Couldn’t the independent traffic schools content be differentiated by content instead of layout? The course materials had various random content, jokes, even a couple of lines about how the school website was created with Dreamweaver. Do they really have to test on formatting?

I was expecting the blood and gore movies of my high school driver’s education classes. This is scarier.

It just reinforces my previous beliefs that traffic school is a scam.

Drive safely.

2 Comment(s)

  1. Soot Sprite | Dec 14, 2007 | Reply

    Whoa. Your glass really IS half-empty, Dr. Baxter! Here you are, on, Thanksgiving weekend no less, complaining about the idiotic exam questions of online Traffic School. Tell me, would you rather have been sitting in some uncomfortable chair for 8 hours in a fluorescent-lit room, listening to someone drone on about right-of-ways for 20 minutes, wondering when you can go take a leak and chow down on that banana that is getting really brown in your laptop bag?

    Come on! Or try going to Oakland at 7:15 in the morning to wait in line with 150 scary-looking people (and being the only one trying to pass the time by reading a book) for a court hearing to protest your ticket, then ending up paying $361 and then not having enough money to get out of the parking lot !

    Get a life, man. What’s so bad about being able to go through the motions in the luxury of your home–or better yet–take the test in some cozy cafe on your laptop??? Or do you feel some sort of guilt about that?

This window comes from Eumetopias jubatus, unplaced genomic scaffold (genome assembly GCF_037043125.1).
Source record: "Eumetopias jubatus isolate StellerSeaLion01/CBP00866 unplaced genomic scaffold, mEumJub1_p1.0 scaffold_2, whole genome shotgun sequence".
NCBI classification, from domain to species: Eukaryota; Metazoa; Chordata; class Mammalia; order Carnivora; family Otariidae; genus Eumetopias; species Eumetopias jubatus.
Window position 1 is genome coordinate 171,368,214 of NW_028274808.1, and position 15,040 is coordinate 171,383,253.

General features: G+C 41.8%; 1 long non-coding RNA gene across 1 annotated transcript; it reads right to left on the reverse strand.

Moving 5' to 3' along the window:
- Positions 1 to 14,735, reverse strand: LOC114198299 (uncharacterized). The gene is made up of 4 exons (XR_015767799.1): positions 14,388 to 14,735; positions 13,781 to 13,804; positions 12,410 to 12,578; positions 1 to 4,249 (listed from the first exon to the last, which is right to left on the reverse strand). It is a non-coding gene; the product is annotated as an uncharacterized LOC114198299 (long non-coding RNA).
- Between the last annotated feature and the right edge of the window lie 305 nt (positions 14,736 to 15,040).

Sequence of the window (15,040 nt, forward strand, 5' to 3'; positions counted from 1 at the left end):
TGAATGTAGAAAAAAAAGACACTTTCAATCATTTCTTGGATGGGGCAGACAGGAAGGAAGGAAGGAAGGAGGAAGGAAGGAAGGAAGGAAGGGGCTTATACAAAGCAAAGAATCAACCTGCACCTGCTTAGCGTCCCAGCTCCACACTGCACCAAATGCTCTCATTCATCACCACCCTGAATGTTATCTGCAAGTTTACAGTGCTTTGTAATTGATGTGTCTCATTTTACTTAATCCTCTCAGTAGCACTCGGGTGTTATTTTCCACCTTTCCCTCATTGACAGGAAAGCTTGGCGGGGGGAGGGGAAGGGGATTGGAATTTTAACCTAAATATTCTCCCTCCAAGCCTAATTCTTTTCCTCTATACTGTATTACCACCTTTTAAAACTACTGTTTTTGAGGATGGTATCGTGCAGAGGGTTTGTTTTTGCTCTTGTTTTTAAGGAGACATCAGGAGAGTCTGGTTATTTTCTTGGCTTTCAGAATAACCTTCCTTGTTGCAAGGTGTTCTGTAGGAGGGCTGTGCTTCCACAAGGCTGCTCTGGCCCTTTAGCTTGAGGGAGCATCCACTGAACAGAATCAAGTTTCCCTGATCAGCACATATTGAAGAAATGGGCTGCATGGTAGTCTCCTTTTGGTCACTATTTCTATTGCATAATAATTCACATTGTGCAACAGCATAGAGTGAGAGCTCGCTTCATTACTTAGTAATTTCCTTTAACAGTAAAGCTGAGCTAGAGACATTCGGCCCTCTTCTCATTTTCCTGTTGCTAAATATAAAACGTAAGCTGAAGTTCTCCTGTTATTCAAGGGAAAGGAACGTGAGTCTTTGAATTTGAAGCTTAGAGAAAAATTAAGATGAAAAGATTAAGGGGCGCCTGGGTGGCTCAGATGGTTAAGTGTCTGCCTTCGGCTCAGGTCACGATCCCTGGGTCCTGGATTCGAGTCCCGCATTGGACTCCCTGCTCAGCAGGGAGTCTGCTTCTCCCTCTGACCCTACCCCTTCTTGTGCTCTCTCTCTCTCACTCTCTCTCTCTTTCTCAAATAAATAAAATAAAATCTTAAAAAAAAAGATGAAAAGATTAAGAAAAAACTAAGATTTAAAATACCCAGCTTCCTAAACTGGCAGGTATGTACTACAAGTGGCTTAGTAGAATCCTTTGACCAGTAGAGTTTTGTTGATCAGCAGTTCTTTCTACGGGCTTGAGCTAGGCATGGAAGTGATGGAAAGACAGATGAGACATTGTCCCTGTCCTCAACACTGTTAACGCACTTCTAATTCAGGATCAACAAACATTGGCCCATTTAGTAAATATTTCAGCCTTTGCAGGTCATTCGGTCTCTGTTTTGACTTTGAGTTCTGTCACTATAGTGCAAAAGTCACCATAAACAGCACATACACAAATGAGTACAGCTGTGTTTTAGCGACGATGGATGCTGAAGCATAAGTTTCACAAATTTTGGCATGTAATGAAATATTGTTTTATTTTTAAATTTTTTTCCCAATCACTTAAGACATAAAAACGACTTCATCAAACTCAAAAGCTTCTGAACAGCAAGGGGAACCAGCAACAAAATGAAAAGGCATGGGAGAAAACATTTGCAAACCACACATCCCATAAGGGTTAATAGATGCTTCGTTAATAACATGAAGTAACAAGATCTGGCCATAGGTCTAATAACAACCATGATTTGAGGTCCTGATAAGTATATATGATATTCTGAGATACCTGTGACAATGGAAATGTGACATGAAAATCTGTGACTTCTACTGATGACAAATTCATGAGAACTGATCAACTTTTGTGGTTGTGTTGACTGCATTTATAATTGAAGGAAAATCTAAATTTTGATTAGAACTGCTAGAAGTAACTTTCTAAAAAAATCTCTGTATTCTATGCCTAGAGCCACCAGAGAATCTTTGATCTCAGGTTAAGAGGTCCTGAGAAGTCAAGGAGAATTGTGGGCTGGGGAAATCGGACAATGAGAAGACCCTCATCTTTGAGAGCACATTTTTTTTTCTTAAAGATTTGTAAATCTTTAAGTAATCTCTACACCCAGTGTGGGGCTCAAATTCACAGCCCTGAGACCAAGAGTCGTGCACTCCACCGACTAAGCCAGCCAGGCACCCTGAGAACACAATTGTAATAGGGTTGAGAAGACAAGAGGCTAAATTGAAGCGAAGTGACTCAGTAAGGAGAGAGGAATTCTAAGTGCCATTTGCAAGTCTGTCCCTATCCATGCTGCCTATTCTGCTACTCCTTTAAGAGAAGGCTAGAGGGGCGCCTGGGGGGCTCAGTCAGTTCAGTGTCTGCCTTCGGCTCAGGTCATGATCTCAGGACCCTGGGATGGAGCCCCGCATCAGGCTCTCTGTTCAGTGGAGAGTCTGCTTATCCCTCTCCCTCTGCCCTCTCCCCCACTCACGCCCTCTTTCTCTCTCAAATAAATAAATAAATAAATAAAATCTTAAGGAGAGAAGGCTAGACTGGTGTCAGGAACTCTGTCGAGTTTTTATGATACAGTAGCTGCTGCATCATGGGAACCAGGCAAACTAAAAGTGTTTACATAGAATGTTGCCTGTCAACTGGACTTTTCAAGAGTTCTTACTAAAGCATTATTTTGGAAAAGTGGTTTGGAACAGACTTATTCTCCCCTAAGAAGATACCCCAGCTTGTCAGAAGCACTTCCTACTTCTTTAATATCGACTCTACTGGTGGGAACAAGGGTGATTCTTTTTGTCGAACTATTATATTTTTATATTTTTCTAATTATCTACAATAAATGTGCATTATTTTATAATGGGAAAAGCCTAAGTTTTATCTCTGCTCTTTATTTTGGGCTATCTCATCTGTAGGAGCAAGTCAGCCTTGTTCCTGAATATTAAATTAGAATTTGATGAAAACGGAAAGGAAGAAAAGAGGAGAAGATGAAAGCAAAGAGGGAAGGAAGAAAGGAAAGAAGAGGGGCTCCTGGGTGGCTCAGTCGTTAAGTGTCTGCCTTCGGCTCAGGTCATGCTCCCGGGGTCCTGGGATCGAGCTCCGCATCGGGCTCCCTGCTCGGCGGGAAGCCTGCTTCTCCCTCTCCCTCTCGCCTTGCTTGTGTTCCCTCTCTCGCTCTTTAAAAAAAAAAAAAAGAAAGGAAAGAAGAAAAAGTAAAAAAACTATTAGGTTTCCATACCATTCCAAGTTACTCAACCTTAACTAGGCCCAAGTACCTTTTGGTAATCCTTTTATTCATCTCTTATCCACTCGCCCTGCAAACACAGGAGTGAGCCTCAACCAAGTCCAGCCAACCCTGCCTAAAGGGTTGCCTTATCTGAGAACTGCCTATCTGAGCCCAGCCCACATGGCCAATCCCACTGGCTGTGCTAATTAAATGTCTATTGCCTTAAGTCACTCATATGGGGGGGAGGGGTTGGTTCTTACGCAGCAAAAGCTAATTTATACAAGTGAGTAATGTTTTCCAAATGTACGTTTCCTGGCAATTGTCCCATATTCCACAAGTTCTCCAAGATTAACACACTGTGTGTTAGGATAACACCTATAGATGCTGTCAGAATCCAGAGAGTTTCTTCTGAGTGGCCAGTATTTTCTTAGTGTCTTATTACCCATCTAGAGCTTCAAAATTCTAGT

Actually, what’s really interesting here is that you’ve spent a portion of your Thanksgiving weekend analyzing an idiotic exam for people who make stupid driving mistakes…when you could be doing something really valuable or creative. Like playing with your kids. Writing poetry to your wife. Designing album covers. Getting a head start on your holiday shopping.

    Thanks for listening. You’re a thoughtful man. Smile.

  2. Ray Baxter | Dec 14, 2007 | Reply

    I spent my Thanksgiving weekend taking the course and the idiotic exam. Complaining about it was the fun part.

    The problem with traffic school, which I didn’t really address, is that it is doubtful that attending traffic school, either online, on with an uncomfortable chair and a browning banana, does much to make one a better or safer driver. Traffic school is basically a sop to drivers, a whoops or a do over. It probably reduces the number of drivers who go to traffic court and otherwise complain about their tickets. Maybe those are useful social functions, but it doesn’t make the either the offending driver, or society as a whole safer.

    Traffic school is classroom-based learning of a traditional sort that doesn’t address the causes of accidents. Accidents can be caused because one driver incorrectly believes that they have the right of way, or they didn’t know what a particular sign meant, but it is much more common that one driver, or both, weren’t paying proper attention to the road, or were driving unsafely in a way that isn’t going to be altered by any written material. In short, classroom traffic school is a not a remedy for poor driving.

    Online traffic school is an improvement over in-person traffic school as far as the comfort and ease are concerned, and both are equally good at imparting the information that they seek to impart, but neither accomplish the goals of increased safety.

    My point here is only about the test for online traffic school. The test for online traffic school – covering the formating of the illustrations in the course – seems more than a little idiotic to me. I could memorize every sentence of the course and still not remember whether the background was red or green. I could know all of the content of the course, and fail the test.